This fortnight’s post is a review of the 2015 CILIP conference, written for us by Matthew Budd, Graduate Trainee at Lincoln’s Inn Library, London.
I would like to start my write-up of the conference by saying a massive thank you to the London Members Network for giving me the opportunity to attend the conference. I know I would not have been able to go if it weren’t for the bursary and I’m extremely glad that I did as the experience has been invaluable and the whole conference was well worth it.
To give a bit of background on myself, my name is Matt and I am currently a graduate trainee at Lincoln’s Inn Library and have been so since September. I have had a few other jobs since graduating in 2012 but my two other longest jobs have both been in libraries; in a sixth form college learning resource centre and a small university library. I am obviously not qualified yet and I was a bit wary of attending the conference for this reason as I wasn’t sure how much of it would go over my head but I’m glad to say only some of it did! My plan is, finances permitting, to start a master’s in Library and Information Studies next September so the idea of going to the conference was to gain some valuable pre library school experience and I definitely felt that I did.
The two days of the conference were full of talks and sessions (and, of course, the drinks reception) so in order to keep this write-up brief and readable, I’m not going to talk about everything I went to but give a summary. I have never been to a conference for anything before so the format was new to me but it didn’t take long to get used to. There were keynote talks interspersed with a number of breakout sessions on four different themes: information management; information literacy and digital inclusion; demonstrating value; and digital futures and technology. Within these themes there were a large number of different sessions with confusing names that didn’t mean much to me but I tried to pick ones that at least meant something to me and that I thought I might understand! On the whole I think I was pretty successful in my decisions on which sessions to go to but I will say that at this point in my career, some things still went over my head and I think it will take completing the qualification and a few more years in the profession for me to fully understand everything in the sessions.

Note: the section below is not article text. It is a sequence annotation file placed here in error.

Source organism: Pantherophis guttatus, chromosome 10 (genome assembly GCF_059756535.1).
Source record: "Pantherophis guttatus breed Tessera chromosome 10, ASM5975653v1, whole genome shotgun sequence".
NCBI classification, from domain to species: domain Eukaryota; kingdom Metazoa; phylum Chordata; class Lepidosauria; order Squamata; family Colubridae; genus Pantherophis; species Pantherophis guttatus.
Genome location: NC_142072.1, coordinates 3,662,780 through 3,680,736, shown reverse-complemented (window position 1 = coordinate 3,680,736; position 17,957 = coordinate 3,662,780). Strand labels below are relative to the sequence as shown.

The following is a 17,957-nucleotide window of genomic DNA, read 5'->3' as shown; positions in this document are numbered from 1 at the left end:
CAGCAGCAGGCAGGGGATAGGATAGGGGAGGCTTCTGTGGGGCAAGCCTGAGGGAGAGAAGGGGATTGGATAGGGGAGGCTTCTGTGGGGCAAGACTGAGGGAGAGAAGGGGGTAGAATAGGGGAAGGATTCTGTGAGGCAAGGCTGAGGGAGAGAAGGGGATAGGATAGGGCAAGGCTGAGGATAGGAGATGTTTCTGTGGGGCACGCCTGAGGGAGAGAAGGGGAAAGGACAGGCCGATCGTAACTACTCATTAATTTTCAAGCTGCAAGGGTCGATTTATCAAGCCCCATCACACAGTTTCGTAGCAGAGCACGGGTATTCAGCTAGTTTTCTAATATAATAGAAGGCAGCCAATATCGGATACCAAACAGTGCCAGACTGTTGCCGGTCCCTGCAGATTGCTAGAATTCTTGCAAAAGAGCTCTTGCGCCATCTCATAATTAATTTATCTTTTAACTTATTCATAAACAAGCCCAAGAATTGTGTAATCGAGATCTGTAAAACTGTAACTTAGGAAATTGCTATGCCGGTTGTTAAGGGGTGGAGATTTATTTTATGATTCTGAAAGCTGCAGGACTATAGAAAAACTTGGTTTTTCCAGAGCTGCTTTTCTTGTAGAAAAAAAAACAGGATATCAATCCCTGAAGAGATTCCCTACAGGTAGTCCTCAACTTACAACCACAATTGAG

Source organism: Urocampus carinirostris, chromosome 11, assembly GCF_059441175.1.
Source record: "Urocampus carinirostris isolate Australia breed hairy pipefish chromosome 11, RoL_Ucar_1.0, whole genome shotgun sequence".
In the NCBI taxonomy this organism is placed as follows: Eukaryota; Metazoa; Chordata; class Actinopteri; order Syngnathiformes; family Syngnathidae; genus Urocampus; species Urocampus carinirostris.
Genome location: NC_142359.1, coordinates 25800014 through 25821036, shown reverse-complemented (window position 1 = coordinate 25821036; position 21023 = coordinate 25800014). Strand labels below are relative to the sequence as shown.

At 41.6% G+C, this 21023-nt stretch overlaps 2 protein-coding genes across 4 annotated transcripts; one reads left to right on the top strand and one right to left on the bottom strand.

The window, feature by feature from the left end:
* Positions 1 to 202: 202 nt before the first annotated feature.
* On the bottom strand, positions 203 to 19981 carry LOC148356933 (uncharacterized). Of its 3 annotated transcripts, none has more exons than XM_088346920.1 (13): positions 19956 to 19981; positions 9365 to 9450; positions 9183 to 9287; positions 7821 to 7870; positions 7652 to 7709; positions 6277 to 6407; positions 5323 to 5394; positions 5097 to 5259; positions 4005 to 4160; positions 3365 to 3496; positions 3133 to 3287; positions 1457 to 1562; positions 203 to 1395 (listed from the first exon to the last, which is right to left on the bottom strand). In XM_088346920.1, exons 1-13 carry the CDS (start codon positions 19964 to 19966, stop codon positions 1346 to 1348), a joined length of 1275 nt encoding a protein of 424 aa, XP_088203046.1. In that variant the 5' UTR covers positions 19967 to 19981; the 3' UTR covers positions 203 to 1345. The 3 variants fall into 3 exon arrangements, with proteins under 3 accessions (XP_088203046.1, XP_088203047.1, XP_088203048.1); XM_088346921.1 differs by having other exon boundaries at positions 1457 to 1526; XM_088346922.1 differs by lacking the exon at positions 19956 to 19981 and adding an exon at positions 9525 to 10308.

I’ll first start with the keynote talks as I thought these were the highlight of the conference for me. One of the main bonuses of the keynotes was that they didn’t assume any prior knowledge so I could take everything in! Once again, to keep the write-up brief I won’t describe all the keynotes, just my three favourites, but I will say that they were all excellent and CILIP had done a brilliant job in getting such a good variety of speakers. In no particular order, my first favourite keynote was given by Cory Doctorow on Digital Rights Management and the freedom of access to information. Doctorow’s description of his ‘three laws’ was brilliant and has definitely given me food for thought. Then there was the keynote given by Shami Chakrabarti, the Director of Liberty. I have seen Chakrabarti talk on television before so I knew that she was a good speaker but to see her in person was even better and her ability to express her opinions in such a way and her passion for the subject show why she is in the job she is. Her impassioned defence of the Human Rights Act was brilliant and I fully agree with her that it is fundamentally important to not allow any more of our rights to be eroded. My final favourite keynote was from Erwin James, a former prisoner and writer for the Guardian. Although James has committed some terrible crimes he has turned his life around and he credits much of this to the reading of books and the provision of books by the prison library. His talk was emotive and inspiring and I think that if everyone who didn’t believe in the possibility of rehabilitation and the ability of prisoners to turn themselves around was to see James speak, the country as a whole would have a much different view of the prison system.